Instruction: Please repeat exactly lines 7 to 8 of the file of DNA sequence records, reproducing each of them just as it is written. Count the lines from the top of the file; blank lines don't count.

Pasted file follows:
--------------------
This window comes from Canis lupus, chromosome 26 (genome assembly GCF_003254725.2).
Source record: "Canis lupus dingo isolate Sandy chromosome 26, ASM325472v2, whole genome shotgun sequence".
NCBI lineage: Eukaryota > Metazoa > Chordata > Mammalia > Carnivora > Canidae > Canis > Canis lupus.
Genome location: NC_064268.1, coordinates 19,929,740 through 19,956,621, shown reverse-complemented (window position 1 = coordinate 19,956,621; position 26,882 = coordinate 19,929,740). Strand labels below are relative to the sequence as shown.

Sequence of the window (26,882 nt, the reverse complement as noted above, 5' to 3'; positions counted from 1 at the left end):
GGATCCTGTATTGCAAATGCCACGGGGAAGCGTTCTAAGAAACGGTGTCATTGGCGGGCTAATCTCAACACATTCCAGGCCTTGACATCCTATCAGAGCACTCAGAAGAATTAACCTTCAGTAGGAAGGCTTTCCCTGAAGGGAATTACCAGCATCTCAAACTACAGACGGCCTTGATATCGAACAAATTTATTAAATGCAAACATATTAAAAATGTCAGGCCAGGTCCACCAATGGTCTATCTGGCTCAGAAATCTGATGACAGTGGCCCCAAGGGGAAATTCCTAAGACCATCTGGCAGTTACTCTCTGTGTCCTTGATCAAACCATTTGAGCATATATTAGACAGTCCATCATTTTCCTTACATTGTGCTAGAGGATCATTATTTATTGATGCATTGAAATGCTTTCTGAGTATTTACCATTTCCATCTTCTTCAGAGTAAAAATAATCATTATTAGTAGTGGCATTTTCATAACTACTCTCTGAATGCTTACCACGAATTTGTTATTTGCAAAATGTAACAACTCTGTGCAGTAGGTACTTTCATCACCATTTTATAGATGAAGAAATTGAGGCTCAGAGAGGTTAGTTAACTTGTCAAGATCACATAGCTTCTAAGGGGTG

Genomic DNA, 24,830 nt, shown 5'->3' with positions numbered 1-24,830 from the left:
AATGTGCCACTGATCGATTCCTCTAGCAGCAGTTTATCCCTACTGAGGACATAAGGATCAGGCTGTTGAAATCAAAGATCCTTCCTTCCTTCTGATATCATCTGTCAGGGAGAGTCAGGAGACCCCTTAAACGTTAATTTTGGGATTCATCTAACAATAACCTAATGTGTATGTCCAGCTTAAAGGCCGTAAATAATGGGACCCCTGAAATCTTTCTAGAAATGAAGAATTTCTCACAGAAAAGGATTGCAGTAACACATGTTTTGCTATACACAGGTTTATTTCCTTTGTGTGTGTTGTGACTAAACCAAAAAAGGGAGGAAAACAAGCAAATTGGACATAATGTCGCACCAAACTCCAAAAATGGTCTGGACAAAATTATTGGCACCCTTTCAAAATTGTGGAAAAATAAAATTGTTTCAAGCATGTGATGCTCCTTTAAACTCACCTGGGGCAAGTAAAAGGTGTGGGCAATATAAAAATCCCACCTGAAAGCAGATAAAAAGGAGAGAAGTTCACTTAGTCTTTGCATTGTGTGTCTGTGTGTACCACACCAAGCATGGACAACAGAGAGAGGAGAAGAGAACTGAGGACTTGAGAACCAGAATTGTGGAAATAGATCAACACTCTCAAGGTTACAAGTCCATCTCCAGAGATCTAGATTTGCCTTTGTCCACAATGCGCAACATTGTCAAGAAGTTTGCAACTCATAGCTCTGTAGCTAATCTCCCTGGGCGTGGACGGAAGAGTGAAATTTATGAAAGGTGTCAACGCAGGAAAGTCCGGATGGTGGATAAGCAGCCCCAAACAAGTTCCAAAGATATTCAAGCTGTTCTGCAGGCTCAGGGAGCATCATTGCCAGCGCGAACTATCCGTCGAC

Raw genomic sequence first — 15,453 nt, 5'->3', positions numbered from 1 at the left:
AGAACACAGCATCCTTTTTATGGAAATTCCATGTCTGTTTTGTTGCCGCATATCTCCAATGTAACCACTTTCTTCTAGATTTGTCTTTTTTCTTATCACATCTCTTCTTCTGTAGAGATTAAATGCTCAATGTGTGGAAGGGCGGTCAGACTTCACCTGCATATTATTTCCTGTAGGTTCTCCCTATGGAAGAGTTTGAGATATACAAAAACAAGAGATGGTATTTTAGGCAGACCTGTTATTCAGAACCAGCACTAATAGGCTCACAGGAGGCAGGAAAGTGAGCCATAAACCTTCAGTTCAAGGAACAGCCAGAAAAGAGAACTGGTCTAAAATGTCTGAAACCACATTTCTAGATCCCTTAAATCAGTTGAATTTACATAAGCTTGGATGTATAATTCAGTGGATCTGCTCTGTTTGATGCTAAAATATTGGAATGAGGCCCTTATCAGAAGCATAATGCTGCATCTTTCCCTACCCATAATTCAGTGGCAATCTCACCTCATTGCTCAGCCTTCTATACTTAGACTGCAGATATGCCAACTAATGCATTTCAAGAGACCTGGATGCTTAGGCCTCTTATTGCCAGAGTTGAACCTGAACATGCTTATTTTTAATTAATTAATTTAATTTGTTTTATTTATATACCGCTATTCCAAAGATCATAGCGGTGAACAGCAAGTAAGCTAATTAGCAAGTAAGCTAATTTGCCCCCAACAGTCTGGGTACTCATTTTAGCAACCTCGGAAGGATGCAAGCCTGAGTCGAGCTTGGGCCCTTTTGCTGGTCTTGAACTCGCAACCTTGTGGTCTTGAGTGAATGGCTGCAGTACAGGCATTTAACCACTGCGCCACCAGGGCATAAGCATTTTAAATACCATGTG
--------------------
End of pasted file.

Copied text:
Genomic DNA, 24,830 nt, shown 5'->3' with positions numbered 1-24,830 from the left:
AATGTGCCACTGATCGATTCCTCTAGCAGCAGTTTATCCCTACTGAGGACATAAGGATCAGGCTGTTGAAATCAAAGATCCTTCCTTCCTTCTGATATCATCTGTCAGGGAGAGTCAGGAGACCCCTTAAACGTTAATTTTGGGATTCATCTAACAATAACCTAATGTGTATGTCCAGCTTAAAGGCCGTAAATAATGGGACCCCTGAAATCTTTCTAGAAATGAAGAATTTCTCACAGAAAAGGATTGCAGTAACACATGTTTTGCTATACACAGGTTTATTTCCTTTGTGTGTGTTGTGACTAAACCAAAAAAGGGAGGAAAACAAGCAAATTGGACATAATGTCGCACCAAACTCCAAAAATGGTCTGGACAAAATTATTGGCACCCTTTCAAAATTGTGGAAAAATAAAATTGTTTCAAGCATGTGATGCTCCTTTAAACTCACCTGGGGCAAGTAAAAGGTGTGGGCAATATAAAAATCCCACCTGAAAGCAGATAAAAAGGAGAGAAGTTCACTTAGTCTTTGCATTGTGTGTCTGTGTGTACCACACCAAGCATGGACAACAGAGAGAGGAGAAGAGAACTGAGGACTTGAGAACCAGAATTGTGGAAATAGATCAACACTCTCAAGGTTACAAGTCCATCTCCAGAGATCTAGATTTGCCTTTGTCCACAATGCGCAACATTGTCAAGAAGTTTGCAACTCATAGCTCTGTAGCTAATCTCCCTGGGCGTGGACGGAAGAGTGAAATTTATGAAAGGTGTCAACGCAGGAAAGTCCGGATGGTGGATAAGCAGCCCCAAACAAGTTCCAAAGATATTCAAGCTGTTCTGCAGGCTCAGGGAGCATCATTGCCAGCGCGAACTATCCGTCGAC